Although I guess, in hindsight, I shouldn’t have been – I was a little surprised when a client requested we include RSS on their site. Opinions vary as to the origins of the name but the two leading contenders are:
- “Rich Site Summary” and
- “Really Simple Syndication”
What RSS does is keeps an eye on a page, and whenever the page is updated or changed in some way, it looks at a list of people who have signed up for it, and drops them all an email. So that’s quite handy and a useful way of being alerted when an important website is updated.
But it goes further than that. Modern technology has recognised the value of RSS and now you can include it as a “bookmark” or a “favourite” on your web browser. So you can say to your web browser: show me all of the RSS feeds I subscribe to, and show me what has been updated across the multitude of websites I’m in interested in. And that represents pretty good value.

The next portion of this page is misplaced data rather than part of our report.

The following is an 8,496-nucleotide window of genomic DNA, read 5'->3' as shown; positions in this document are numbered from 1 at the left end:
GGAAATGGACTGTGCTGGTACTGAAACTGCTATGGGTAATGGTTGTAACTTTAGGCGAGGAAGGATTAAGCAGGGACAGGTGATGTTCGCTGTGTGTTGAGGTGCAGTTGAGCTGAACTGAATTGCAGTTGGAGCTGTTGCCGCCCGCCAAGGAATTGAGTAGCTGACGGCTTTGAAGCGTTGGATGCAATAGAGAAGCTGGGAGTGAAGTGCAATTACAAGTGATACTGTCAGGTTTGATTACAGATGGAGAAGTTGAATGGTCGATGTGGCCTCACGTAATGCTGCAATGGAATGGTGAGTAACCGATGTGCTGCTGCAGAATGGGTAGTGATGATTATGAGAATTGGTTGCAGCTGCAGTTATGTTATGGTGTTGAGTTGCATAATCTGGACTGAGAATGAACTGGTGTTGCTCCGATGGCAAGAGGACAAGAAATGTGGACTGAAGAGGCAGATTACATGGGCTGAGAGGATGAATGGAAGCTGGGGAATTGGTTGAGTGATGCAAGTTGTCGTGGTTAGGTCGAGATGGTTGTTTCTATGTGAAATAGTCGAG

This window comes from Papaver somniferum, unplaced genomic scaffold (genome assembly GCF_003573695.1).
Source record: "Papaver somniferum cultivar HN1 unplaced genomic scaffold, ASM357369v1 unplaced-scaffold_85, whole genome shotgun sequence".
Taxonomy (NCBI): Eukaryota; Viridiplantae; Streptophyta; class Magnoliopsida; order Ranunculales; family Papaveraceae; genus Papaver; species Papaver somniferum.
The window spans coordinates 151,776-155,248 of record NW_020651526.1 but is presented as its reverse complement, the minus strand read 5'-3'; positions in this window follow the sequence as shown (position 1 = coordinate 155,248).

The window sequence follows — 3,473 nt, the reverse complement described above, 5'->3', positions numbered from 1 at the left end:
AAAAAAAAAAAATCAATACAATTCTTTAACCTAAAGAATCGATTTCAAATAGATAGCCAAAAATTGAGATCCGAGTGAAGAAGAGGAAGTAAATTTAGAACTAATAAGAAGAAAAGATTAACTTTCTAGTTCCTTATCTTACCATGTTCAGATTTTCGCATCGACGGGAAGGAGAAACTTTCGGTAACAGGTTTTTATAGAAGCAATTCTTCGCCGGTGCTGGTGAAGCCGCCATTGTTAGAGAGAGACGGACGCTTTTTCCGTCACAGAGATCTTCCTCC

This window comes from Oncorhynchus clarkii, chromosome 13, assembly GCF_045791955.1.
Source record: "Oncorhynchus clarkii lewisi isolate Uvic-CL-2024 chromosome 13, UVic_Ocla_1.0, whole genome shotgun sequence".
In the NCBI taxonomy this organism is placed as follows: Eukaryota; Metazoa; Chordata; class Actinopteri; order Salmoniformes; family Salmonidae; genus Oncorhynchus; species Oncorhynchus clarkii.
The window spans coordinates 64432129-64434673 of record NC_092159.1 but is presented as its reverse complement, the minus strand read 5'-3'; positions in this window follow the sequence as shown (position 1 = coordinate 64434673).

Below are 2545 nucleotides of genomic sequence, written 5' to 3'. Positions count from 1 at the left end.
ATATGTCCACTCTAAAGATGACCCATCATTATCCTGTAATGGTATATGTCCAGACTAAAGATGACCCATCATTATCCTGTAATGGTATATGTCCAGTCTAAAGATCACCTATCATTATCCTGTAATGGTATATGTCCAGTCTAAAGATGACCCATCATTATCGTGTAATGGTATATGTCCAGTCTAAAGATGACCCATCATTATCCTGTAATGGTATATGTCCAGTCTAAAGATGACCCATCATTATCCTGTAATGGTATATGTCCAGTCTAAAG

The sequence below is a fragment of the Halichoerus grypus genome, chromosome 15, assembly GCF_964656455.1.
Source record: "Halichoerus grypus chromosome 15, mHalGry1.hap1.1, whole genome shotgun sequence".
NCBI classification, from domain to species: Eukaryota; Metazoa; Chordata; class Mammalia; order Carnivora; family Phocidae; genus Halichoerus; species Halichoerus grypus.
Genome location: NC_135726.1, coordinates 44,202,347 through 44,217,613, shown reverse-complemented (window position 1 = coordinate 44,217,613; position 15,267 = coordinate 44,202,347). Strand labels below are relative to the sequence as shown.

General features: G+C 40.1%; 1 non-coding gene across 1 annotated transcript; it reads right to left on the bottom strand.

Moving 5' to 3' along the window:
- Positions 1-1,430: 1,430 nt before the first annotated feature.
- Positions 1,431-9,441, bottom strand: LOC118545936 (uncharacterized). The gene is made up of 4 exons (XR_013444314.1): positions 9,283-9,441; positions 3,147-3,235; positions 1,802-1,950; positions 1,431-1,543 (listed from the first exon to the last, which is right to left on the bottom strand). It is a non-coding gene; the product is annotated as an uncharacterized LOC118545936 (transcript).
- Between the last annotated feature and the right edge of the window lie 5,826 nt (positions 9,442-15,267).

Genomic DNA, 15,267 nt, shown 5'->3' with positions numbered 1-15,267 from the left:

And in terms of cost, it’s very simple to implement – our preferred web platform actually includes the function within its core-build. So making it available is simply a matter of some minor configuration – it probably takes as long to document the changes so that your records are up to date, as it does to make the service available!
So, if that sounds relevant to you, then don’t forget to ask us about RSS and see how it can save you time from going and looking for changes and instead it will actually bring them to you.